My flies, all careful imitations, would have cost more than that each but Ron’s presentation was clearly better than my own, as he proved by hooking a second grayling.
I snuck one of his glitzy specials into my fly box and worked further upstream to where the river swallowed slightly and a thin slip of island jutted up from the central channel.
There was a nice brownie lying immediately above the upstream point of the island, and though the overhanging undergrowth looked a likely place for my line to tangle, it also offered a bit of cover. I had a few practice casts below the fish, and got a feel of the distance I would need to find and then fired my line right to the tip of its nose.
In a flash it rose and the line briefly tightened but before I could react it had dropped limp and the fish had zig-zagged away upstream. Wow! I didn’t care that I hadn’t hooked it, the fact that I had risen it was prize enough, and though he spooked, he hadn’t gone far would surely be back.
After fifteen minutes or so he returned. I didn’t notice him come but he simply materialised in the exact same spot.
I didn’t practice this time, just freed some line and twirled the rod and my impatience showed as I splatted the line just a few yards in front of me.
The trout remained though, and the next dozen casts were so inaccurate that they didn’t come close to spooking him. Finally, I got it right and he rose again and this time I was ready, lifting the rod as he thumped his tail and shot off downstream.
The reel buzzed, but only briefly, as the line again went limp and my hopes were again thwarted. The hook seemed okay, certainly sharp enough, but that trout wasn’t going to come back this time.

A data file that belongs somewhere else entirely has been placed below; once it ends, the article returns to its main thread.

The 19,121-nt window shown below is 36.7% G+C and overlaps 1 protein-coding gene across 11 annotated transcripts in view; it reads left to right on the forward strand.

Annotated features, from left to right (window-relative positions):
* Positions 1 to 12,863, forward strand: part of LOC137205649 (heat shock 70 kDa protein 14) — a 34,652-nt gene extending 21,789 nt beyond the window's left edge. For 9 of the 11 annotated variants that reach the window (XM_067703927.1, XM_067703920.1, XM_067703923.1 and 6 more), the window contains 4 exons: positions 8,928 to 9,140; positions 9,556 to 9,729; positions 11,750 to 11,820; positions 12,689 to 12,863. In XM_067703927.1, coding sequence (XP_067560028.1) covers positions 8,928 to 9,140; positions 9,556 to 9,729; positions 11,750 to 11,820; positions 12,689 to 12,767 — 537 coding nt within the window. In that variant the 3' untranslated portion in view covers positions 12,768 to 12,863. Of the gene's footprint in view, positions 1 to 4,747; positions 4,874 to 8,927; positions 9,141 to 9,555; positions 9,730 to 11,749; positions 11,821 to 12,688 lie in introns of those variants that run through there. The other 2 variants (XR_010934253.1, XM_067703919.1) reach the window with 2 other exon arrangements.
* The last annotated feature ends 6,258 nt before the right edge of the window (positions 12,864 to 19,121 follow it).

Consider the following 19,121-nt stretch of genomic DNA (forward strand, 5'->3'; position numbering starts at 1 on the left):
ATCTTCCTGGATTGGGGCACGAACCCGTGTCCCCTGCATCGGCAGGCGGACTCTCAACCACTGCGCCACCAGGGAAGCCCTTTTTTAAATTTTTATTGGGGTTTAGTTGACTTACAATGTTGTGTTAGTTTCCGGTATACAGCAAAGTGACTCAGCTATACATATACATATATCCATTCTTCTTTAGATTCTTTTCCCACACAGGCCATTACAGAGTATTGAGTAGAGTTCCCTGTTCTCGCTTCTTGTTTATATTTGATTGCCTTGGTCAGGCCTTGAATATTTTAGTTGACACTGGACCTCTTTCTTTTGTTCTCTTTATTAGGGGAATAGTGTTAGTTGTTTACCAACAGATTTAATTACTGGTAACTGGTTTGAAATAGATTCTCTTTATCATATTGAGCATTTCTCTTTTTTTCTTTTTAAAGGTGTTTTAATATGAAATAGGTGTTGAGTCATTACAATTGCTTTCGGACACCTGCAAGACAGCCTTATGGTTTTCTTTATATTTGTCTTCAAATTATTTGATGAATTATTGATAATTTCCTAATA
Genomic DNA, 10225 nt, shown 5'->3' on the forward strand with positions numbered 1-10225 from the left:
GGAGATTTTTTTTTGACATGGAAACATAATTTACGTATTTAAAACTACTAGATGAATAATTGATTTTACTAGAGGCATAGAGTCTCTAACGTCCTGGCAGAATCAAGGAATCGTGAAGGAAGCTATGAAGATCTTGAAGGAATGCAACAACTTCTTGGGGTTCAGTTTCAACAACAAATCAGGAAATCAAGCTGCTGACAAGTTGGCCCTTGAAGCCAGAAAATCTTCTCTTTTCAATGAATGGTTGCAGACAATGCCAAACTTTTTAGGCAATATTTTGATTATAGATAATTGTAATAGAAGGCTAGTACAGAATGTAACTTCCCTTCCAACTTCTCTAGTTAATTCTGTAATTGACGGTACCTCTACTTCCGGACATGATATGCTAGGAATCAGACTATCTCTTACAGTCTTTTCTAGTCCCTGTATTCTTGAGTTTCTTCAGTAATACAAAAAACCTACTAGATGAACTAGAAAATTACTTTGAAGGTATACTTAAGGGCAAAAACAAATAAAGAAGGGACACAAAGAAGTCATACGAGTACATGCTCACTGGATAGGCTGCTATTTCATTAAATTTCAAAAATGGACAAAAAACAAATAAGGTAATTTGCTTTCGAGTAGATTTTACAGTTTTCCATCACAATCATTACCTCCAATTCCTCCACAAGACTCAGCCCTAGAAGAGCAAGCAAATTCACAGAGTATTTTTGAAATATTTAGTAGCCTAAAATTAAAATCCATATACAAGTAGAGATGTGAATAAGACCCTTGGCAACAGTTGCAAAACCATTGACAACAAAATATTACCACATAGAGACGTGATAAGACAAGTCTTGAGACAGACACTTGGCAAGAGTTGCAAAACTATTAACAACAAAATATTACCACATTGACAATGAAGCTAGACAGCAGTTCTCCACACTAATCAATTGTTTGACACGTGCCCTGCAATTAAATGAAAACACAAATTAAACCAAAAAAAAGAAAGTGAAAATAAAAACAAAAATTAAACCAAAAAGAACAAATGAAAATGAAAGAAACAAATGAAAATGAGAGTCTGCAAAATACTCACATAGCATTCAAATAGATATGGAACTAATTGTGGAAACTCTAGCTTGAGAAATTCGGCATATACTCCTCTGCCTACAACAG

As I pondered my next move, a shout went up downstream. It was lunchtime.
I hadn’t given food much thought through the morning, and certainly hadn’t brought enough with me to share, but that mattered not, as the spread in the hut was incredible.
Jules and Nell had folded out a table and covered it with food. There were pastas, rice dishes, cold meats and olives and then in the middle were cheeses and fresh bread.
A bottle of wine was already open and a second was waiting and all thoughts of lost fish and crap casting dissolved into a Rioja haze.
For maybe two hours we sat and ate and drank and laughed. Such is the liberation gained from fresh air and good company that though the alcohol may have loosened us a little, it was the circumstances that gave us so much to smile about.
We finished the wine outside in the sunshine as the air began to cloud with a hatch that the swallows and martins dived among. Glorious – and the fishing was not lost to the afternoon either, even if the weather changed.
I must have cast for one fish forty times, and tried every fly in the box in vain. Eventually the only fly left was Ron’s kitsch special and I tied it on as raindrops began to fall and the first roll of thunder echoed through the valley.
It worked first cast, and I this time I managed to bundle my first ever fly caught brownie into the net. Judging by the shape of him he looked as though he needed a meal, but I still had to show him off, and ran back to the hut where the others were sensibly sheltering in order to give them a glimpse before I slipped him back to the river.
It had been a fabulous day, crowned by the catering and I couldn’t care that the walk back was so sodden.
We rounded off the evening with a pint in the village pub, though the adventure did not end there for Jules and Nell.
Jules’ car did not have a roof (I cannot recall the model but it may have been built in part by Jules himself) and with the rain still falling they could not drive home. Instead, they secured the car with a tarpaulin to keep out the worst of the weather and made back for the salmon hut with a blanket, another bottle and a rather enviable night beside the river with the a summer storm rumbling around them.
I bet they slept like stones.
If you have enjoyed the extract then please buy the book!
Available from shops and online, but easiest method is direct from the publisher here.
copyright Kevin Parr printed courtesy of Medlar Press